• mark rice, SWR Commuter

    Lets be honest here, the guards on SWR are invisible on a typical journey between stations. They sit in the cab reading the paper and I have enough photos from passing trains to back this up before anyone jumps and down and disputes it. SWT refurbished the 455's to have door controls in every carriage and I can go months before seeing a guard walk through a train and use the local door controls. Guards are not helping themselves here.
    Guards dispatching the train are believed to be quicker, hence why SWT kept them.
    Trouble is the train pulls into a platform and then you noticeably wait for the guard opening the door. Whereas on a Southern service, the doors open the instant the train pulls into the platform.
    In an ideal world, the driver opens doors and guard shuts it.
    Technology moves on I'm afraid to say, we will have self driving cars on the roads in 5 years time and self driving trains are already here. Its just evolution and we all see that.
    I want a second person on the train and for that person to be visible and carrying out customer related duties. Until we see that, the commuters will continue to support the TOC's and eventually new trains will enter service with no guard provision. As SWR have shown, its cheaper to buy new. All they have to do is put up with 2 years of disputes and then they can get rid of the guards on half their fleet, where will the RMT members be then?

  • Terry Hartley, Barrowford

    Once agian politcians not listing to their voters. We want a second person on the train and be trained to help when things go wrong and visible Drivers are there to drive and not get involed with the rest of the public.

    And Mr Palmer you need to read the Mcnullty report! If this DOO goes through there will be no one on a train in 10 years time only the driver and you think it will be any cheaper to run NO the driver will be on 25% more money which is about what the guard gets now. This is all about profit for the overseas rail companys which are state run so the can invest in there own countries whilist the main issues in this countrys system are not addressed due to lake of funding.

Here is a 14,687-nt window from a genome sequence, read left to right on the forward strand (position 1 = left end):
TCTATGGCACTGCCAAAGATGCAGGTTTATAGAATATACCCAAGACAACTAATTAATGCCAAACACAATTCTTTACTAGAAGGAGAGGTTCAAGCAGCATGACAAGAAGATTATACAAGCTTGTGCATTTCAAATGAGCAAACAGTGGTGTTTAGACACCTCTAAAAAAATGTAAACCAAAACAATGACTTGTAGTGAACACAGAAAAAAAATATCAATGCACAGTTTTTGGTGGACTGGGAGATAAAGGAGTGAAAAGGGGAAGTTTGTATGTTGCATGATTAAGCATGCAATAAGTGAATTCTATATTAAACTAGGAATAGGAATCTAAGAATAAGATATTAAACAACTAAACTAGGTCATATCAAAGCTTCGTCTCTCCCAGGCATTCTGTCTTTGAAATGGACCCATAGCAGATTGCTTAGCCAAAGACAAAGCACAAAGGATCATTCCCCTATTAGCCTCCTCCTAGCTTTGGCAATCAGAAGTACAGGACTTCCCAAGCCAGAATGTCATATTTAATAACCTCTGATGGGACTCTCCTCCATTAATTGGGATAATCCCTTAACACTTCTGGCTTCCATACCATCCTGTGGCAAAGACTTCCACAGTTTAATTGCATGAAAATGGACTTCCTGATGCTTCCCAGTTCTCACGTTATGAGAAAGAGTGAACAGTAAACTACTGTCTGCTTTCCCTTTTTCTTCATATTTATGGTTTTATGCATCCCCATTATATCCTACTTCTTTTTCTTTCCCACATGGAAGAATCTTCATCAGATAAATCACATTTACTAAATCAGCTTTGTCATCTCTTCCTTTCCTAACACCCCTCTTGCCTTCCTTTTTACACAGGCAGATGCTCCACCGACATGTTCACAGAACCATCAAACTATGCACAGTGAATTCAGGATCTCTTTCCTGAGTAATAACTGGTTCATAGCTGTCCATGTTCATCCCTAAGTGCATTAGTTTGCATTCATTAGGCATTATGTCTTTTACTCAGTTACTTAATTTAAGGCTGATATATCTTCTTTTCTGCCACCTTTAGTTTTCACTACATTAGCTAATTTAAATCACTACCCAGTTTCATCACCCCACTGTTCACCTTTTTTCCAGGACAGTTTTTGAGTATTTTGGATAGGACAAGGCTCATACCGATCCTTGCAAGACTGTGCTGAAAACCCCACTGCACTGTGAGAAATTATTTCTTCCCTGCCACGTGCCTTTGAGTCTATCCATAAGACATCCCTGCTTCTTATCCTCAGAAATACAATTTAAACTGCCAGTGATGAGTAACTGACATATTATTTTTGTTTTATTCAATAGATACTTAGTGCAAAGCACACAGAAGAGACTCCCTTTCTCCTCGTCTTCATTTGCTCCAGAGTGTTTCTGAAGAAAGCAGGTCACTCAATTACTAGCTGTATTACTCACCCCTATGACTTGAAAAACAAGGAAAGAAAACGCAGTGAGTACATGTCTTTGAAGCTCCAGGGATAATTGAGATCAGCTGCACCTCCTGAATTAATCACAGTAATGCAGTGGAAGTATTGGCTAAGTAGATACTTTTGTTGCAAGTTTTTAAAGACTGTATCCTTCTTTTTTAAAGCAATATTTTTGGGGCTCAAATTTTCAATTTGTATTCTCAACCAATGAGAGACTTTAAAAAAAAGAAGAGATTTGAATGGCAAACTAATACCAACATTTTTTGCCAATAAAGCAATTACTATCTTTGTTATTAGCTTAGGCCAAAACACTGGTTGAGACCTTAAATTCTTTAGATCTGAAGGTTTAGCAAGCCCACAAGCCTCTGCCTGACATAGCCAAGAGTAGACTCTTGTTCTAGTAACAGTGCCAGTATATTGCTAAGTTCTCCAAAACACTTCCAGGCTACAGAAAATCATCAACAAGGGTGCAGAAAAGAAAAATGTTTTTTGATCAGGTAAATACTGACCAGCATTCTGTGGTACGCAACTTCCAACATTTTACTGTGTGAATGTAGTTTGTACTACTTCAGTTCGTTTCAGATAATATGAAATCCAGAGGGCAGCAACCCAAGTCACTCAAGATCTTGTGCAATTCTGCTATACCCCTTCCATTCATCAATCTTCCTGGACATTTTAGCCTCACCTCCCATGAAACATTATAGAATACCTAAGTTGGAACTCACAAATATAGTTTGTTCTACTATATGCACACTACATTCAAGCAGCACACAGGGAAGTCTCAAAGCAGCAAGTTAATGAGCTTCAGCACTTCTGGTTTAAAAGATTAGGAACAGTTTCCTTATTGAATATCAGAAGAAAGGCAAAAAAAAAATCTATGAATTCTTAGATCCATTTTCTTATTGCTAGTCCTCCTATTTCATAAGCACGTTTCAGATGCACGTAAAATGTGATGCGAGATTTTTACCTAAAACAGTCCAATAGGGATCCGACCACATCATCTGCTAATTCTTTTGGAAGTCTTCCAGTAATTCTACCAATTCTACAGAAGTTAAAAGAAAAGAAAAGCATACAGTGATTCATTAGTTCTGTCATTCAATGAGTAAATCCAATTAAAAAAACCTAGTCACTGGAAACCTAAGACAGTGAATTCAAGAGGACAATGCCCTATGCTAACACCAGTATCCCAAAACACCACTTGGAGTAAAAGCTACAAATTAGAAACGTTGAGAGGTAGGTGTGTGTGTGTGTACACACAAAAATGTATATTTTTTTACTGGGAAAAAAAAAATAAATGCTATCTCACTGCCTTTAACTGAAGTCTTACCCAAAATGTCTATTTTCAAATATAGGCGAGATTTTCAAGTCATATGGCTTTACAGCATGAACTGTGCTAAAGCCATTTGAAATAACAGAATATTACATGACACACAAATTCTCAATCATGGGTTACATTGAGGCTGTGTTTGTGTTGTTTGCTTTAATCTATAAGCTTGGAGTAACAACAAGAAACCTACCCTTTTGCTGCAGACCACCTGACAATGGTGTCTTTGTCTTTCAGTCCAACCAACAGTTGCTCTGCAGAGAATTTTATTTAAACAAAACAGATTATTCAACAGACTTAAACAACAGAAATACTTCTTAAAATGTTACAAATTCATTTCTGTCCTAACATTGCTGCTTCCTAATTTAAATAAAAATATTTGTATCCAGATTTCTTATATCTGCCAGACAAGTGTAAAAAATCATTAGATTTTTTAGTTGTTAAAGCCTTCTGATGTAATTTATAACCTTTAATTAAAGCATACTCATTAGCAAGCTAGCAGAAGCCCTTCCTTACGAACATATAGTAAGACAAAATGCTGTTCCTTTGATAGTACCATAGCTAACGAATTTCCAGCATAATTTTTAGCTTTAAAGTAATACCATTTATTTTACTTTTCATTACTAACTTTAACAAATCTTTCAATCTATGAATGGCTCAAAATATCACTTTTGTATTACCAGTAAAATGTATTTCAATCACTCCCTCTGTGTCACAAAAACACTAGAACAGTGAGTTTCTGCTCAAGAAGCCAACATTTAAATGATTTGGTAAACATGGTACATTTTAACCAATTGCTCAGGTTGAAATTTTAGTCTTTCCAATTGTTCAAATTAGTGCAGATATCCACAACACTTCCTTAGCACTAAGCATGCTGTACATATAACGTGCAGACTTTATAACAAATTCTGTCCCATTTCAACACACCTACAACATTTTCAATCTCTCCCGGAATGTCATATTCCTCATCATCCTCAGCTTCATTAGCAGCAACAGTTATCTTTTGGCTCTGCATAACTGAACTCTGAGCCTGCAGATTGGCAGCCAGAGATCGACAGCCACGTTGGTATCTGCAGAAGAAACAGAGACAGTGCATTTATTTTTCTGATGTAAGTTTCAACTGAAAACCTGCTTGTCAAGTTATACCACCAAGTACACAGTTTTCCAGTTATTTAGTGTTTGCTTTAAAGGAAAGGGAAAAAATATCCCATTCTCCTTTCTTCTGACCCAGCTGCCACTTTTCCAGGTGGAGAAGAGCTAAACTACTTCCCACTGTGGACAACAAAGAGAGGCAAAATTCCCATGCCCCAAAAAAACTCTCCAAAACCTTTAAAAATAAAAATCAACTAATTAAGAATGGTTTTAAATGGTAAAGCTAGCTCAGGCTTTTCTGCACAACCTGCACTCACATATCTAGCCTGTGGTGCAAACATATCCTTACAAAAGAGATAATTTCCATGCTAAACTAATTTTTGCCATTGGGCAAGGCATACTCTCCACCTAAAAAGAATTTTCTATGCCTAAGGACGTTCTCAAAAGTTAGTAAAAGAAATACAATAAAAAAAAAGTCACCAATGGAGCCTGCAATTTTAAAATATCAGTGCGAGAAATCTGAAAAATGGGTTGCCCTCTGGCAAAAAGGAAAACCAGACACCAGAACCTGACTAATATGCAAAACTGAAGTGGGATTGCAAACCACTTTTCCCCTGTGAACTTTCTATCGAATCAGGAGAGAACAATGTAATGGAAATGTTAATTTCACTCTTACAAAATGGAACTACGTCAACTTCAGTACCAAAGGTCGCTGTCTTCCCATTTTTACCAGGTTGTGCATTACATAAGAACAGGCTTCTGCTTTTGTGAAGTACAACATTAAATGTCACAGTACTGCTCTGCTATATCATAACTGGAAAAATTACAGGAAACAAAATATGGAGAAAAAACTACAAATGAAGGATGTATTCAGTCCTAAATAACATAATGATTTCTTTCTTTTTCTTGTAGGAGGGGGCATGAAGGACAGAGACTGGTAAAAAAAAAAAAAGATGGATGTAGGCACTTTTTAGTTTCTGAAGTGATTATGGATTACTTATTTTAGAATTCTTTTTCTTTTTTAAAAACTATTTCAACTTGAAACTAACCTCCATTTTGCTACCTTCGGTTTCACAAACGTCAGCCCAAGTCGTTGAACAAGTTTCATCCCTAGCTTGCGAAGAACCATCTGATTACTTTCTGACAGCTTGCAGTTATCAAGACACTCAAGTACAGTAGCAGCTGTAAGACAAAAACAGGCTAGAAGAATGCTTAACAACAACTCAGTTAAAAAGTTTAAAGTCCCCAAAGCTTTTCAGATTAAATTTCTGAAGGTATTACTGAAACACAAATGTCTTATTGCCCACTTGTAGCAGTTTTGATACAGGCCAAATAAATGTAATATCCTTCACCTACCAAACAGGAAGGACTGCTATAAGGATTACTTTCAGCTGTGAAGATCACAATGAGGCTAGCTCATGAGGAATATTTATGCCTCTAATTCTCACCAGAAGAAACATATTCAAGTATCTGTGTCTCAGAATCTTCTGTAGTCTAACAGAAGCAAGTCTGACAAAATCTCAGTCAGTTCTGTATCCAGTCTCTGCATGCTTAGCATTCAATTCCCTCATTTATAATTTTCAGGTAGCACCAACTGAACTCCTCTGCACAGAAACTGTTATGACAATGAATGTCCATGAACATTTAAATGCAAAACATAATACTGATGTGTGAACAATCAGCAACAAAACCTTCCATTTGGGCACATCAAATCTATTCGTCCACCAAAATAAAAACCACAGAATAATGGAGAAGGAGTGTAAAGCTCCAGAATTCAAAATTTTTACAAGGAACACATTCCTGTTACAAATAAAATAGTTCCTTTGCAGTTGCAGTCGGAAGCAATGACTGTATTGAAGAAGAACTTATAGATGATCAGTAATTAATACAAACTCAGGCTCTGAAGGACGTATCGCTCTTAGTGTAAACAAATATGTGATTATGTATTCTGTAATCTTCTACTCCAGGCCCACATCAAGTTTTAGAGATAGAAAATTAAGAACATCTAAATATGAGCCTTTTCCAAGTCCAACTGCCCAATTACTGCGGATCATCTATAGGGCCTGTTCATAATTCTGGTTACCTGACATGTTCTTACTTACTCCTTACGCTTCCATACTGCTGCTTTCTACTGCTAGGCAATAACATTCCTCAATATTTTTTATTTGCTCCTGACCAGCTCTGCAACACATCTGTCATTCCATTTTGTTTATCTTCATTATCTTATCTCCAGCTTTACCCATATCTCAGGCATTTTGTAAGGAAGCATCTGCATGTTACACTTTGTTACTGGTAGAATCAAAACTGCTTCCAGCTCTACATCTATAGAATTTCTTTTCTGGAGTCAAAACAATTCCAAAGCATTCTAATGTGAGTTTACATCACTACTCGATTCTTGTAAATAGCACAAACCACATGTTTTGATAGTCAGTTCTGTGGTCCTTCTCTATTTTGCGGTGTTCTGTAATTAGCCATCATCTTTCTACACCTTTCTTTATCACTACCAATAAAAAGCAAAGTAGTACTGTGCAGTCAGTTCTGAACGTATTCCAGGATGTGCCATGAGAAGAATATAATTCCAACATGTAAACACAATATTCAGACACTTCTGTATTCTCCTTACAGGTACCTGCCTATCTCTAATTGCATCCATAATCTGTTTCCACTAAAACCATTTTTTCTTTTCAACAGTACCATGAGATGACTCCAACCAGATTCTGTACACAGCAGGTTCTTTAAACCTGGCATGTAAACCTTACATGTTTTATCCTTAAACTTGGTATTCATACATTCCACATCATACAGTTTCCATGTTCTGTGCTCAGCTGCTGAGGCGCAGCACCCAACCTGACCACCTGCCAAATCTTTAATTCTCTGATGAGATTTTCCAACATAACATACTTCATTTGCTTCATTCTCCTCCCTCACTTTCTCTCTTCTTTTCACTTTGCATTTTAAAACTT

• Ian Edwards, Portchester.

    "Driver controlled trains have been ruled as safe by the regulator”. A regulator set up by the government, supported by 'experts' appointed by a distrusted RSSB, that includes TOC managers in its governance. The real experts in this dispute are the Drivers, Guards and other railway staff, who actually do the job. It's high time that their expert opinion was listened to.

  • Lutz, London

    As head of the DfT he is responsible to Parliament and must make such statements as part of his duty.

    Don't forget that this is the person that the RMT was demanding a few weeks ago that he intervene in negotiations.

  • Nick Fowles, Todmorden

    It is incredible how visible Chris Grayling can be when he wants to be seen as a populist union basher in the tory press but invisible when announcing slashing vital electrification in the north.

    The more I see of him in action, the more I realise he is not fit to run a model railway in a loft.

  • Richard, Wallasey

    The proposals are for Driver Controlled Trains. This does not mean Driver Only Trains. Yes, there should be a second person on non-metro style trains who should be trained in safety aspects. But the second person would give more confidence to travelling public if he or she were to be have a Customer Relations role patrolling the train and checking for fare-dodgers instead of hiding in a rear cab as so often happens at present. The visible presence of staff during a journey, especially at night, would reassure nervous customers.
    Modern technology is reasonably capable of checking door safety on departure and most TOCs appear to agree to have a second person on train so why do we need a dispute.

  • Neil Palmer, Waterloo

    Enough is enough. The RMT are not arbiters of what is safe on the railways, there are other organizations who bear that responsibility, and they have stated DOO/DCO is safe. RMT members have been guaranteed jobs, and a second staff member on services that currently have them - the only difference being in exceptional situations the train service will run with a driver only, instead of cancelling the service and causing disruption for thousands of passengers. It's time to train the army to fill in when these radicals call their strikes. In fact, train the army to fill their positions, then lock out the RMT members who want to continue their political struggle, until they come to their senses.

  • Steve, Basildon

    Even The Office of Rail and Road is now attempting to coin the phrase 'Driver Controlled Operation' as DOO like it was always addressed as thus. Safety is now, in some situations, however remote in possibility, but proven to come in recent history, put into a 'roster lottery'.
    Since when did Regulation become Spin City? It is Unacceptable; We the Travelling Public, pay enough for this to be a totally safe railway, not for watering down like Neo-Liberal Retail. Stand with the Union, upheave these Capitalist Supremacists.